Newsletter Themes

The Newsletter plugin provides two methods to create a newsletter: the composer where you drag and configure blocks (like Gutenberg) or selecting a theme which generates the full newsletter content at once (and the you can edit it).

Newsletter themes can be useful for quick newsletters creation, specially if you have a custom theme tailored to your communication needs and to your site style. While themes can be used for one click newsletter creation, the preferred way to compose an email is the block editor for which you can create custom blocks.

Packaged themes

Packaged themes are stored in the plugin folder  wp-content/plugins/newsletter/emails/themes and they can be used as starting point for your custom themes.

New themes MUST NOT be added to this folder (anyway on recent Newsletter plugin version they wouldn’t be loaded).

Later we’ll see how to add a theme to Newsletter, but before we need to understand how it is structured.

What is a theme and how is it structured?

Technically a theme is a folder. The folder name will be the unique identifier of the theme (so try to use an unique name, maybe add a personal prefix). Inside the folder there must be at least the theme.php file. As we see later, this is the file which generates the newsletter.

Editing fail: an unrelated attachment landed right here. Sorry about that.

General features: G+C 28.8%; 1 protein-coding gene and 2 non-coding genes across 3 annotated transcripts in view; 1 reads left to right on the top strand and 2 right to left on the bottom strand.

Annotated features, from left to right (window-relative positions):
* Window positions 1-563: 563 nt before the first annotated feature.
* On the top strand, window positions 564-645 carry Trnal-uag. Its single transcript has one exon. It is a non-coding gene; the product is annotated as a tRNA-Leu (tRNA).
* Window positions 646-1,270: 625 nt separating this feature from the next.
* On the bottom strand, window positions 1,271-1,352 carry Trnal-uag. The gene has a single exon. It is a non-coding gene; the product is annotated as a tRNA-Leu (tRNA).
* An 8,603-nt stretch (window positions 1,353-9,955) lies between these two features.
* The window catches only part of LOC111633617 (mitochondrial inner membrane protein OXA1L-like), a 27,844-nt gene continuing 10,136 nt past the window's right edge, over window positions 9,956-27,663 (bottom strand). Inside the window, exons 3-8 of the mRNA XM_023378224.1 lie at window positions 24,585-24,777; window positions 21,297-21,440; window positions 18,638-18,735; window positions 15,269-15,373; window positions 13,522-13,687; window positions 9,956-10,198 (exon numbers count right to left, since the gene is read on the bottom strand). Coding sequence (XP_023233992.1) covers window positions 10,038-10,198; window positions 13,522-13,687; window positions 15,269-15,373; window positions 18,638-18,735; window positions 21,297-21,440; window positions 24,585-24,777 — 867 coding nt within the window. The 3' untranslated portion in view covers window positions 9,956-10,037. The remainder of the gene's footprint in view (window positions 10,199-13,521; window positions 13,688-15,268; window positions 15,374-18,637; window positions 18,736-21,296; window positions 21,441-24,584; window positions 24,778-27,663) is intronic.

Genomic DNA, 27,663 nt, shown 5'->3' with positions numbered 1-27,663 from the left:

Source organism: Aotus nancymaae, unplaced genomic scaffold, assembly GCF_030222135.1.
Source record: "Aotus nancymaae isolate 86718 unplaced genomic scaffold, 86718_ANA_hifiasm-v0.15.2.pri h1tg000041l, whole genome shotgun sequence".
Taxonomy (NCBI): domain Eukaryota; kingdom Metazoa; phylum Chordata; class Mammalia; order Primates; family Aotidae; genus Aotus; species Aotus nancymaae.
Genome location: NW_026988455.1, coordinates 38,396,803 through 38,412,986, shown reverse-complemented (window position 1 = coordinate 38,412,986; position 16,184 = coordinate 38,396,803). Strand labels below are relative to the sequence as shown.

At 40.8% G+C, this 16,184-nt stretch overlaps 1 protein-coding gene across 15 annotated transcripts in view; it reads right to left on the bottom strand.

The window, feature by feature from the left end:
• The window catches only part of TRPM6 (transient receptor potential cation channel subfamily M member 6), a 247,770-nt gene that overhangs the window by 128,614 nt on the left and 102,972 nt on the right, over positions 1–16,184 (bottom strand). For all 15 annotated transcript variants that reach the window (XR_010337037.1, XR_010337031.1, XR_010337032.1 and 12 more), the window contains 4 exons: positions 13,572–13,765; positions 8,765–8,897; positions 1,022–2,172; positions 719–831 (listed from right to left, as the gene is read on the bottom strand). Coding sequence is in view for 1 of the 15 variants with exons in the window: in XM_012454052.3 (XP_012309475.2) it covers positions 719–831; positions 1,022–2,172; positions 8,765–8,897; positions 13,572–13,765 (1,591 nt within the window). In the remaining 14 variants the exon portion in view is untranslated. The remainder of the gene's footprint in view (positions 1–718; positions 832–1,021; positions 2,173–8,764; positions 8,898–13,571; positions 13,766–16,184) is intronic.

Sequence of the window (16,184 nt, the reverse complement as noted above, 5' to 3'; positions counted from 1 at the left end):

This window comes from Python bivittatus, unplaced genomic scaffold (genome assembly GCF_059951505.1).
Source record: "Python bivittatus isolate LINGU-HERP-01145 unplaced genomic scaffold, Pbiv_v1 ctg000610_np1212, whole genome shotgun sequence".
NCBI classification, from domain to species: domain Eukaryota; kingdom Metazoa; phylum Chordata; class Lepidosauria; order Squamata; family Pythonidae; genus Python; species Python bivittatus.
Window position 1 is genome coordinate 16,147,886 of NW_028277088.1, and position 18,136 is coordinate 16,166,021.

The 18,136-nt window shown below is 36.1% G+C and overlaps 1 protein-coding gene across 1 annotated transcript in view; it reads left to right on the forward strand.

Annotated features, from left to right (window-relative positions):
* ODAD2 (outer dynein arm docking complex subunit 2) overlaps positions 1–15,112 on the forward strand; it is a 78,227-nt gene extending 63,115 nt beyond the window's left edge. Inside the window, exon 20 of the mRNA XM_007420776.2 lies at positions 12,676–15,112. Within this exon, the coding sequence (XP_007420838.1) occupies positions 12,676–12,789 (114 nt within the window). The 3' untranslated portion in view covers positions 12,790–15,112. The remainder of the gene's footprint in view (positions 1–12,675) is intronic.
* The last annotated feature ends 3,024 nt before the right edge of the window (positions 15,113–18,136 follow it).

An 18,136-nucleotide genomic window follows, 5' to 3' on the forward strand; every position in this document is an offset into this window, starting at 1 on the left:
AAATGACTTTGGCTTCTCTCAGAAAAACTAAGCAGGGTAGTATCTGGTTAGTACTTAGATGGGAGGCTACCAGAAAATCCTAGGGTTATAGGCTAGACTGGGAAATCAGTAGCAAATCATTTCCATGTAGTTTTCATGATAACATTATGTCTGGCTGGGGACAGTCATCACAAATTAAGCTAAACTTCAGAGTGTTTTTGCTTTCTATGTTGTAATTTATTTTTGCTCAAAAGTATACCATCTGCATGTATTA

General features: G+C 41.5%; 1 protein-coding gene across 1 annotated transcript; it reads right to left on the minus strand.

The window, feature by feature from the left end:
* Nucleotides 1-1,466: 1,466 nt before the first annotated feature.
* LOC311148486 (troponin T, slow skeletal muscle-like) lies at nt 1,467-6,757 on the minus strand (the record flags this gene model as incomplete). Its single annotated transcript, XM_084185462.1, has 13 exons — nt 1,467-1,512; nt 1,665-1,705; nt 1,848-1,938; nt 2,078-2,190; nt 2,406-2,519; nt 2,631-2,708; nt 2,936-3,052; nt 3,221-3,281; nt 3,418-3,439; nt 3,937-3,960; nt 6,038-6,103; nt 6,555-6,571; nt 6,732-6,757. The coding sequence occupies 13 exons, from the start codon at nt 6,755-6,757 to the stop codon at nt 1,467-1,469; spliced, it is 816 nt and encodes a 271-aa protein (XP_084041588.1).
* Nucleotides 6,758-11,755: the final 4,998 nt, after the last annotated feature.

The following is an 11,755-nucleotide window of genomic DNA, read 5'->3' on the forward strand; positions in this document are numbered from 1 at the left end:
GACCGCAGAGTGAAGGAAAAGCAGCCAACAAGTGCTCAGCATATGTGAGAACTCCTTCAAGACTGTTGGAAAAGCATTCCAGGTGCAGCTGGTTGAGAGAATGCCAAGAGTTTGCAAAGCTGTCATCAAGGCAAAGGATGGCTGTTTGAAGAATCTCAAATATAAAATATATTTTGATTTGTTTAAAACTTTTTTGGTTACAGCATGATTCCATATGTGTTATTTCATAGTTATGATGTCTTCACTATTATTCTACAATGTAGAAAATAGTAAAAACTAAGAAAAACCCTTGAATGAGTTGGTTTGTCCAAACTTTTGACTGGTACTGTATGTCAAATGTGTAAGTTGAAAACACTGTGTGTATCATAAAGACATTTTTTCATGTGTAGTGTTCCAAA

The file theme.php should start with a comment section with some keywords (like used on WordPress):

<?php
/*
* Name: My theme
* Type: standard
* Description: My great theme
*/

Other files in the theme folder could be:

  • theme-options.php – a special coded file to generate an options panel for that theme
  • screenshot.png – a 300×450 (no exceptions!) image representing the theme (.png only!)
  • theme-text.php – a php script which generates the textual version of the newsletter

Of course other files can be added as support for your theme, like PHP scripts, images and so on.

What should the theme generate?

It should generate a FULL HTML page (starting from the <DOCTYPE> and ending with </html>) containing an HTML correctly readable from email clients (which is not exactly what is usually coded for a regular webpage). It can contain tags (or placeholders) which are then replaced by Newsletter while sending the email to each subscriber and all reference to external element (usually only images are allowed by email clients) and all links MUST be full URLs.

Adding a theme in the extensions folder (method 1)

The first way to add a theme to Newsletter is to place its folder with its files inside:

wp-content/extensions/newsletter/emails/themes